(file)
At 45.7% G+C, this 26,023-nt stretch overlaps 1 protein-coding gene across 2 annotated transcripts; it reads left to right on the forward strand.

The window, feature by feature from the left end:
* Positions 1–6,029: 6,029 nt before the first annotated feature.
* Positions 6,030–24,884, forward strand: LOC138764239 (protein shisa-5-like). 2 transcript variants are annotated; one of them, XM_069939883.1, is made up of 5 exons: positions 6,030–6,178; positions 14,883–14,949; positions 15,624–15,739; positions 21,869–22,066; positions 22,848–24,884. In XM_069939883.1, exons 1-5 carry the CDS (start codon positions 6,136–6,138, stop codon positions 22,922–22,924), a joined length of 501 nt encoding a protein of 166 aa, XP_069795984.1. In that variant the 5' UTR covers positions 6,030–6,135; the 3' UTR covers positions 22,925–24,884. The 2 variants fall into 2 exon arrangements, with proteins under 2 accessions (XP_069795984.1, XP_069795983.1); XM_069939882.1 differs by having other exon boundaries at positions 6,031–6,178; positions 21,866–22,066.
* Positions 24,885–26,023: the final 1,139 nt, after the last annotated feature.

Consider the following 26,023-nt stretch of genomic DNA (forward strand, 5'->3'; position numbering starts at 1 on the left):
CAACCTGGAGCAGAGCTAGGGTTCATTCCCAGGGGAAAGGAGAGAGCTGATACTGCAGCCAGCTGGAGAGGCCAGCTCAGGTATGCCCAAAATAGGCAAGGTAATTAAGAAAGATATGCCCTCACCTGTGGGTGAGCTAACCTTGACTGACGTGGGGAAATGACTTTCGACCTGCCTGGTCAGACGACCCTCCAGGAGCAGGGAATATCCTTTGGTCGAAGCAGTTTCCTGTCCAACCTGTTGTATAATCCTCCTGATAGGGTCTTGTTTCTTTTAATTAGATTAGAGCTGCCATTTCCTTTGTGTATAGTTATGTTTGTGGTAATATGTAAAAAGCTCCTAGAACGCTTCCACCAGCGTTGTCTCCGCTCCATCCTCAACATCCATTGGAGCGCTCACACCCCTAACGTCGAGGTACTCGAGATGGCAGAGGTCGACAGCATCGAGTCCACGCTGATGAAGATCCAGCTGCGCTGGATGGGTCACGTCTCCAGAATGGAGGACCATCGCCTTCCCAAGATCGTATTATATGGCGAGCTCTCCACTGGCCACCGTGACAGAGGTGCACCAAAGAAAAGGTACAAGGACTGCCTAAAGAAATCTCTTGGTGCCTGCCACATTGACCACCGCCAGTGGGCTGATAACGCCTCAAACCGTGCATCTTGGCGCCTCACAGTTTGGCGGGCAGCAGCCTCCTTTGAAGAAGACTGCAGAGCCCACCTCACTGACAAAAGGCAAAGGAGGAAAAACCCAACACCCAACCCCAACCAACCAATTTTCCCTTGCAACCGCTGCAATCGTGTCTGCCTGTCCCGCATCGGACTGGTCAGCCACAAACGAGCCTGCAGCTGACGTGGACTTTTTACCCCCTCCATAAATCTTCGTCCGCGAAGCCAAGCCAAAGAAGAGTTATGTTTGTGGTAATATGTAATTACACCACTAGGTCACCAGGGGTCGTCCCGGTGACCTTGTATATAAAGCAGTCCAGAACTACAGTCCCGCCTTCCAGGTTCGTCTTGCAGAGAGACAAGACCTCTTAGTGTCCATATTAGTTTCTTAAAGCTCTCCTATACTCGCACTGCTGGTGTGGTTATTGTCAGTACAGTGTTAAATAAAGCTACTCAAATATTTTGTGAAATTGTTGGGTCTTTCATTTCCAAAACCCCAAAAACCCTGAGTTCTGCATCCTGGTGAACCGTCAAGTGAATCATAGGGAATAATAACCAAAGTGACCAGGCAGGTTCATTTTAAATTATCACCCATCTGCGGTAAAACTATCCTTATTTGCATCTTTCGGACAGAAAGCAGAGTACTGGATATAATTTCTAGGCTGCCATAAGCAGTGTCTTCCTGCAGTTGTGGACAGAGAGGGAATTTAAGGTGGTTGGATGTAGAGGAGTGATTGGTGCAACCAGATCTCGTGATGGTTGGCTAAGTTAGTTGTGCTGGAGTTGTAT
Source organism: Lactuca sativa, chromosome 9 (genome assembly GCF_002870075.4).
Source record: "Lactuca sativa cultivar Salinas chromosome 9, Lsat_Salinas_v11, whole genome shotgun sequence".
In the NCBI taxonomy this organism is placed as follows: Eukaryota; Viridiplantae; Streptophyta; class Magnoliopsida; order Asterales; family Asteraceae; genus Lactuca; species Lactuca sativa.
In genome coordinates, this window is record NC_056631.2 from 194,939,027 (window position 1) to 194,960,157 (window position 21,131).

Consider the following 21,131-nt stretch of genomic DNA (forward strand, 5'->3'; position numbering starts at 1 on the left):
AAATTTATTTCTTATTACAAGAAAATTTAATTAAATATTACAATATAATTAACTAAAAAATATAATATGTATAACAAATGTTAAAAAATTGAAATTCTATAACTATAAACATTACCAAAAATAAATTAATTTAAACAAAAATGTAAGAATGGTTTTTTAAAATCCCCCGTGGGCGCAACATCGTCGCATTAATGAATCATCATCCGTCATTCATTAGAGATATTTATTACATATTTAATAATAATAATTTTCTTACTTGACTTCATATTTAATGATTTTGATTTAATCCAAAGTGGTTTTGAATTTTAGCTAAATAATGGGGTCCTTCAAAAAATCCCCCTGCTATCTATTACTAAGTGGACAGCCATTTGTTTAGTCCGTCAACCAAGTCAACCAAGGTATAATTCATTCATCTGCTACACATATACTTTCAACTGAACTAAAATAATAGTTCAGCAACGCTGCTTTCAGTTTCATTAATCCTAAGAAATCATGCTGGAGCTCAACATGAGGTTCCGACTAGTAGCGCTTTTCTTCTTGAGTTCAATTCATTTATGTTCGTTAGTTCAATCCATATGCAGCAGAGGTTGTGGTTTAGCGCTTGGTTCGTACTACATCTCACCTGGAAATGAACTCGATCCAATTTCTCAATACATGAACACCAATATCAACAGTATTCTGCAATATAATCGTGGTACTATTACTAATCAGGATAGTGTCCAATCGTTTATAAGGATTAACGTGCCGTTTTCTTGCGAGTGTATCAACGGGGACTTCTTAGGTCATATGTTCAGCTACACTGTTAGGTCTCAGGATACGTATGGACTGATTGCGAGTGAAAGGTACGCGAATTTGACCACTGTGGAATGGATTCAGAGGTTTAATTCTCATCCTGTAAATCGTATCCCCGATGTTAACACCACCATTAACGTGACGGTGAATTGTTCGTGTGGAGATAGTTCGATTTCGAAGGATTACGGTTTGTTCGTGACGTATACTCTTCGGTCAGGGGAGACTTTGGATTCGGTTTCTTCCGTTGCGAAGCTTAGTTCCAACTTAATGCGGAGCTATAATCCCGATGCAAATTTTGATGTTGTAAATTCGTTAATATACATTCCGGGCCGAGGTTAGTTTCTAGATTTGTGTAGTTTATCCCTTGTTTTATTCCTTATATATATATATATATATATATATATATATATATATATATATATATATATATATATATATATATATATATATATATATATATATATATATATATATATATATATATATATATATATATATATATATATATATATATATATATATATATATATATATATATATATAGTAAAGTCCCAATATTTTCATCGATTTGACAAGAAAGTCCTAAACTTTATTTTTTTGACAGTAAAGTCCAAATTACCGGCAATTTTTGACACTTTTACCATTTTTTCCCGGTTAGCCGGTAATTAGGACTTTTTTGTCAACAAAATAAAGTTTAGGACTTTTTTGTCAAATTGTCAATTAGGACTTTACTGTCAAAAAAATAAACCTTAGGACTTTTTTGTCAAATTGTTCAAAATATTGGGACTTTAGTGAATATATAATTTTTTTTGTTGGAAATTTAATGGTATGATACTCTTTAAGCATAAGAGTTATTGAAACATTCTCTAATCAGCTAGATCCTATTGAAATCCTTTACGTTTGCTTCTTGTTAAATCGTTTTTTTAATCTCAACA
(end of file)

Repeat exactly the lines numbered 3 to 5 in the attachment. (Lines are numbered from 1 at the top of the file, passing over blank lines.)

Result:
* Positions 1–6,029: 6,029 nt before the first annotated feature.
* Positions 6,030–24,884, forward strand: LOC138764239 (protein shisa-5-like). 2 transcript variants are annotated; one of them, XM_069939883.1, is made up of 5 exons: positions 6,030–6,178; positions 14,883–14,949; positions 15,624–15,739; positions 21,869–22,066; positions 22,848–24,884. In XM_069939883.1, exons 1-5 carry the CDS (start codon positions 6,136–6,138, stop codon positions 22,922–22,924), a joined length of 501 nt encoding a protein of 166 aa, XP_069795984.1. In that variant the 5' UTR covers positions 6,030–6,135; the 3' UTR covers positions 22,925–24,884. The 2 variants fall into 2 exon arrangements, with proteins under 2 accessions (XP_069795984.1, XP_069795983.1); XM_069939882.1 differs by having other exon boundaries at positions 6,031–6,178; positions 21,866–22,066.
* Positions 24,885–26,023: the final 1,139 nt, after the last annotated feature.